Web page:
Alysa: Can you describe the role of humor in your recovery? Did your sense of humor change once you were diagnosed?

Kathy: Humor saved my butt. It’s a necessary release. Growing up in my family, we all saw things in a really black-humored way, so I’d put in training by the time I got sick. My sense of humor hasn’t changed, but when I was really sick, I employed it in a more kamikaze way.

Alysa: In less than two years’ time I’ve had five surgeries. Number six is coming up in two months. Each time I’ve had to face the mirror and try to make peace with the latest (but not necessarily greatest) new me. So many physical changes! Have you wrestled this demon to your satisfaction and won? What strategies have helped you cope?

Kathy: Whoa! Five surgeries! I want to hear your answer. I have made peace with my body and, honestly, I don’t know how I did. I think I just got fed up with being fed up with my body. Plus, I was working at a beauty magazine when I was going through the worst of my cancer recurrence, which was really strange, and got me over the myth that beauty would fix your life. This was the kind of place where people honestly believed that if you were a perfect size 6 and had your hair perfectly blow-dried, and had the perfect right clothes, you’d have the perfect life. And I couldn’t see that any of them did. So I stopped worrying so much about what I looked like, and all the tracks cancer had left on my body. Still, no matter how much peace you’ve made with it all, there’s no getting around the fact that sudden body alterations are hard on the psyche. I guess when you come up against one, you just have to give yourself time to let the impact settle in.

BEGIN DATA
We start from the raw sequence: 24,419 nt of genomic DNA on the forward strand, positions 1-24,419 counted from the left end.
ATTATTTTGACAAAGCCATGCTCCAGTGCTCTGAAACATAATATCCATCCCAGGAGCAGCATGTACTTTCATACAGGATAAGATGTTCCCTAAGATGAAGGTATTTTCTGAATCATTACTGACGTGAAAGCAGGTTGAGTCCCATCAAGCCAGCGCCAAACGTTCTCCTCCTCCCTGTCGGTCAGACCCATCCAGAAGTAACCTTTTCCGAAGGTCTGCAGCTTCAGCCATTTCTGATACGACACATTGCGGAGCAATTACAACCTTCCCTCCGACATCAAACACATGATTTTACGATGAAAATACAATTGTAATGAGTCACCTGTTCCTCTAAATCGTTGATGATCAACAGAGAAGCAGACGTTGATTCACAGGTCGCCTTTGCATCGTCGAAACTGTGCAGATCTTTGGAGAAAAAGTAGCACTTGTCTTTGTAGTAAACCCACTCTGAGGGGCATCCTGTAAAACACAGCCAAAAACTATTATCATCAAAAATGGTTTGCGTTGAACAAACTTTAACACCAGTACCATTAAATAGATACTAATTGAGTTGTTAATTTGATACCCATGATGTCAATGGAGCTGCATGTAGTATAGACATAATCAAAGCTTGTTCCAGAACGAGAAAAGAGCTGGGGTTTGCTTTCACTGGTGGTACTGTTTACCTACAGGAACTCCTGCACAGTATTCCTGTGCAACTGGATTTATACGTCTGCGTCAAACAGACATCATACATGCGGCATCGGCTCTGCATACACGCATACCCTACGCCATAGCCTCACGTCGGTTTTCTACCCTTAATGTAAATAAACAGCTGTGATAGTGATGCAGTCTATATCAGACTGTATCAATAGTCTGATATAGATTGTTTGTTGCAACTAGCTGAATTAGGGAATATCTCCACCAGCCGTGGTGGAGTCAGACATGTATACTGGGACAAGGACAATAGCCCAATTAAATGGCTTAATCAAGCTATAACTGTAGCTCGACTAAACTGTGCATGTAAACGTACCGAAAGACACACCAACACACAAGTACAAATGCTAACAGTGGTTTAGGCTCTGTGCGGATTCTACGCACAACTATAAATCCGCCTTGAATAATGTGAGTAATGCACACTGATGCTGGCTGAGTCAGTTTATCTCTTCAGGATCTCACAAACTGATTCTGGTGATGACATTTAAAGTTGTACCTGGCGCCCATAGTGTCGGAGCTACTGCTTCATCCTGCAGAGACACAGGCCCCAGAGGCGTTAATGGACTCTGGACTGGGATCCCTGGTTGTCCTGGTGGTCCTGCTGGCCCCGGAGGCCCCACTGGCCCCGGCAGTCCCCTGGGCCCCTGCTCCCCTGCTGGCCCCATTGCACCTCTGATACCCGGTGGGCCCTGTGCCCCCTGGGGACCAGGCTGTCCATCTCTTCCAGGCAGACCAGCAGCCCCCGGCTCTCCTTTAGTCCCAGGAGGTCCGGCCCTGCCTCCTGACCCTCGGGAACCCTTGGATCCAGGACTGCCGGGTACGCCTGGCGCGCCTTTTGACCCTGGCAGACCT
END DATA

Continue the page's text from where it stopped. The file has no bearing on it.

Alysa: What role does reading cancer memoirs play in the healing process? Can bibliotherapy support recovery?